True or not, my experience with management at telcos is that they regard union workers as inefficient and less productive than non-union workers. Sprint dealt with this issue in 2008 by selling their landline business to Centurylink: goodbye union workers.
A major reason the strike was less impactful is that a huge chunk are call-center employees.
With enough training, these jobs are relatively easy to backfill: the work is essentially reading from a book. Most service problems follow the Pareto effect where 80% of the calls are easily fixed (either because they are user created or because the problem is well known and the fix is documented). So Verizon took a lot of junior operations employees (finance, sales, etc) and deployed them into these jobs.
It means that Verizon was less exposed than one would expect if 35K workers walked off.
It also means that, in terms of net impact on payrolls, there will be a hit because they weren't 100% offset by new hires
All of the above likely means that in case Friday's NFP is a material miss to expectations, it will hardly be sufficient to derail any potential rate hike intentions as the miss will be "explained" by the now concluded Verizon strike.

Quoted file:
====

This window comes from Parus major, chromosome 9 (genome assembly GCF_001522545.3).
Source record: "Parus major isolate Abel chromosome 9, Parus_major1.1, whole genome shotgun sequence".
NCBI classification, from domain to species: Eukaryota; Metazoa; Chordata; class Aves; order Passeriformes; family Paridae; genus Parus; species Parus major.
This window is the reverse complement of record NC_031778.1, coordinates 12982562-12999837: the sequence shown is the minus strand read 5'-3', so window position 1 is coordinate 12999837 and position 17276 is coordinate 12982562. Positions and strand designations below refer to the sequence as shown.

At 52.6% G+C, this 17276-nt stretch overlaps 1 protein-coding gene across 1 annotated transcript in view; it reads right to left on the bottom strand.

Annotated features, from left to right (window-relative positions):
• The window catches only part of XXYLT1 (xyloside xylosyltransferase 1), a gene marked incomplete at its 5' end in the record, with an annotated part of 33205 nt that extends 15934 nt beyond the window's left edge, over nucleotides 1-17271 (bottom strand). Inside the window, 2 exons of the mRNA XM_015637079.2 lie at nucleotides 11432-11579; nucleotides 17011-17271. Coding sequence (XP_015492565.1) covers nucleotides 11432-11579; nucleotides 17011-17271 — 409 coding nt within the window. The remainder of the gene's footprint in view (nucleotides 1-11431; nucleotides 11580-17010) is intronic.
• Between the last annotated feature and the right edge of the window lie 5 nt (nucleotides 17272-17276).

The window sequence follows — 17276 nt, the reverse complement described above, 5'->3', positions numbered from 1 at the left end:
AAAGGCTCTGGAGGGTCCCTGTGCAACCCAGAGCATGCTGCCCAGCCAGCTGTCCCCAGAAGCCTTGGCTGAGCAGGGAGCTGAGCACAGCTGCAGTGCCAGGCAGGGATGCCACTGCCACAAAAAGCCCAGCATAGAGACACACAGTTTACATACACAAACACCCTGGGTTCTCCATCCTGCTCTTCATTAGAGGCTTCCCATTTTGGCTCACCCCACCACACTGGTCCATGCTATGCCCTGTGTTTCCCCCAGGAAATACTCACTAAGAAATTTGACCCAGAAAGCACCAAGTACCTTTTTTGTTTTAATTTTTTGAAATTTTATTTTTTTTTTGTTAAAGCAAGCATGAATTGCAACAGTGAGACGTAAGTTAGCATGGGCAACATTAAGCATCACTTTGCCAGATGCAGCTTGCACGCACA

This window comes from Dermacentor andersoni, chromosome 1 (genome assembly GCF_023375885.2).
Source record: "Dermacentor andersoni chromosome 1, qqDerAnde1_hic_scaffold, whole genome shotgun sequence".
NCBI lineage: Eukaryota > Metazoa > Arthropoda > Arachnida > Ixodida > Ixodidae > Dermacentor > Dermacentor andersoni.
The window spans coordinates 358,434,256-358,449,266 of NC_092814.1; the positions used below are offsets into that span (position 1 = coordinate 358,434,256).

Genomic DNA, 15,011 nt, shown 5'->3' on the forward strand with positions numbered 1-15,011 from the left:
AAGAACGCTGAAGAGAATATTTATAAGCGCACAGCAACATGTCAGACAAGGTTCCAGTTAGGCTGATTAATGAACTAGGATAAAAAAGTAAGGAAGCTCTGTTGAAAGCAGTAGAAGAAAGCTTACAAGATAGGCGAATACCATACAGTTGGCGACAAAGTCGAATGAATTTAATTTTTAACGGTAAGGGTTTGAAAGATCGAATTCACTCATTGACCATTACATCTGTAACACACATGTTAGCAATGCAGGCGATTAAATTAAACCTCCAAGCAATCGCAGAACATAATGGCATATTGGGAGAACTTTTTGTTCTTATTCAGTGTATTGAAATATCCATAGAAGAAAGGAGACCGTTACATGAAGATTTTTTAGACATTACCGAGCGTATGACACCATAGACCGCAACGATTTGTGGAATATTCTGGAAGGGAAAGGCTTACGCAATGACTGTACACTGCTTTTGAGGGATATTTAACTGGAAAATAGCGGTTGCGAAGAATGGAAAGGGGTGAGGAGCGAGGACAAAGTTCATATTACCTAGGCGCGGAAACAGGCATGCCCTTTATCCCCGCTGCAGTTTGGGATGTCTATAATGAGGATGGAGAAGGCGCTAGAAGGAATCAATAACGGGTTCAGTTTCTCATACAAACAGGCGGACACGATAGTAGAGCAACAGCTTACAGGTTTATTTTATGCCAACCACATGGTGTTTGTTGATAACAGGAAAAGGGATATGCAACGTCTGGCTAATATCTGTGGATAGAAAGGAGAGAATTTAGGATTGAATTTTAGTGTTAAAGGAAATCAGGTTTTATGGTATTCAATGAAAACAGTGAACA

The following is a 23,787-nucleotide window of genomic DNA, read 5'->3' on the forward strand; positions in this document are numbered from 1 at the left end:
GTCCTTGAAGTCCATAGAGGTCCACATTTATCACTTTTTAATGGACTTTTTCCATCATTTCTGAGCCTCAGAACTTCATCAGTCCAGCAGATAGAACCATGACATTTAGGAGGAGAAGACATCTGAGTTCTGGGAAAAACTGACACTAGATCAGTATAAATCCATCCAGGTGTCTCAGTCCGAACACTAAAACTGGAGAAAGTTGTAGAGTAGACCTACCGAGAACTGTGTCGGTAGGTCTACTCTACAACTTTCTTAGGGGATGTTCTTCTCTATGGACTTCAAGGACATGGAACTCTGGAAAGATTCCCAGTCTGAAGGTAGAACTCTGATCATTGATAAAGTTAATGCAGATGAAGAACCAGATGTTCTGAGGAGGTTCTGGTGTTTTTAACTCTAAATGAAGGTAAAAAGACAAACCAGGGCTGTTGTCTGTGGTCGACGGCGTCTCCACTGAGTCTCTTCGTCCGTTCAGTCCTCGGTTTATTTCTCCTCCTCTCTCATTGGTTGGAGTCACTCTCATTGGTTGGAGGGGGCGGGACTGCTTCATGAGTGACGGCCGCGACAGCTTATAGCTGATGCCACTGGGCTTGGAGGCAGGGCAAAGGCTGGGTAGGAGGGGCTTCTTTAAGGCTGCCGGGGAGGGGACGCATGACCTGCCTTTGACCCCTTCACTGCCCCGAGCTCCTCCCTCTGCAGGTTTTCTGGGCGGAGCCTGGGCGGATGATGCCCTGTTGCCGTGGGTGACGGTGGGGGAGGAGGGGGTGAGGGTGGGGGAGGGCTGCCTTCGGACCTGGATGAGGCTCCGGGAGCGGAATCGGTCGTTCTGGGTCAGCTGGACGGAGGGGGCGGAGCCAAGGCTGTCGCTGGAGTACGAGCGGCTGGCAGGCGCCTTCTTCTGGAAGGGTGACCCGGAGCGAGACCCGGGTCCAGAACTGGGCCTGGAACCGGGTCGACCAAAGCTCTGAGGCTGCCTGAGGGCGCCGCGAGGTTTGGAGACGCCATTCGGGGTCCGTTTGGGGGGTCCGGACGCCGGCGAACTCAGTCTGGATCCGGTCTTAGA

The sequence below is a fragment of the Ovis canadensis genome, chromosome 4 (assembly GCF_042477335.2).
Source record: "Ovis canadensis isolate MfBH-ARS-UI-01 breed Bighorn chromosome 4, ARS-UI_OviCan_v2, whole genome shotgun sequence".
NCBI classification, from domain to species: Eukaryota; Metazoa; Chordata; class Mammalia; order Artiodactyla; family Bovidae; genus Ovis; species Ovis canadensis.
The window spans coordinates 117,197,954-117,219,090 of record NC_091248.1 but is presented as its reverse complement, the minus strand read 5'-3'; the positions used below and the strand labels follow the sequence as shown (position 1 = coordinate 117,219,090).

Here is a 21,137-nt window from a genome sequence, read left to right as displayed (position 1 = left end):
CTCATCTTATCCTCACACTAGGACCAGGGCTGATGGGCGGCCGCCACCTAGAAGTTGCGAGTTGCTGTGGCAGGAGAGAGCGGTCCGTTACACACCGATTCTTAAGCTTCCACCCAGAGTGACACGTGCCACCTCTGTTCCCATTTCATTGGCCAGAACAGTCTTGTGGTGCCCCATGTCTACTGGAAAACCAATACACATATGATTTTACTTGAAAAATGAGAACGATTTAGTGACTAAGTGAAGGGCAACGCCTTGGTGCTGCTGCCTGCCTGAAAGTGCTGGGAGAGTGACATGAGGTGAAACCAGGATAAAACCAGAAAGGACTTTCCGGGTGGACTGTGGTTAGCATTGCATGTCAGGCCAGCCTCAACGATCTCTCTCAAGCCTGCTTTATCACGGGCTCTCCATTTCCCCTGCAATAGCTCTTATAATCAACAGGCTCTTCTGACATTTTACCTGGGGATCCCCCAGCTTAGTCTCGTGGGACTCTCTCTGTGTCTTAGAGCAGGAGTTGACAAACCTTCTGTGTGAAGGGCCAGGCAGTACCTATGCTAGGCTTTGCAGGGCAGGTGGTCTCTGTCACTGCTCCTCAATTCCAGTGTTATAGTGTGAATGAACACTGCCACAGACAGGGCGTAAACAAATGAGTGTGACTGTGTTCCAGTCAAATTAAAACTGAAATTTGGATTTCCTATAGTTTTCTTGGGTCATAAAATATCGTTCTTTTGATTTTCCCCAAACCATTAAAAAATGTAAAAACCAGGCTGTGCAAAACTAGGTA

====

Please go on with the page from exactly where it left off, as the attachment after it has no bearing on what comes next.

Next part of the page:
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Aside from payrolls, the holiday shortened week will be busy as DB's Jim Reid lays out:
With the public holiday in the US today and bank holiday in the UK it’s an unsurprisingly quiet start to the week although today in Europe we will get the May CPI report for Germany, confidence indicators for the Euro area and also Q1 GDP data out of France.
Tuesday is kicking off in Japan where we’ll get industrial production data along with the latest jobless rate data and various housing market indicators. In Europe we start in France with CPI and PPI reports, before we then get German unemployment data and the May CPI report for the Euro area (headline -0.1% yoy reading expected). Euro area money supply data and the unemployment rate will also be released. Over in the US on Tuesday it’s a busy afternoon of data. The April core and deflator PCE’s, personal spending and income data are all due. There will be more regional manufacturing data in the form of the Chicago and Dallas Fed reports, while the S&P/Case-Shiller house price index is also set to be released. Consumer confidence for May is also released in the afternoon.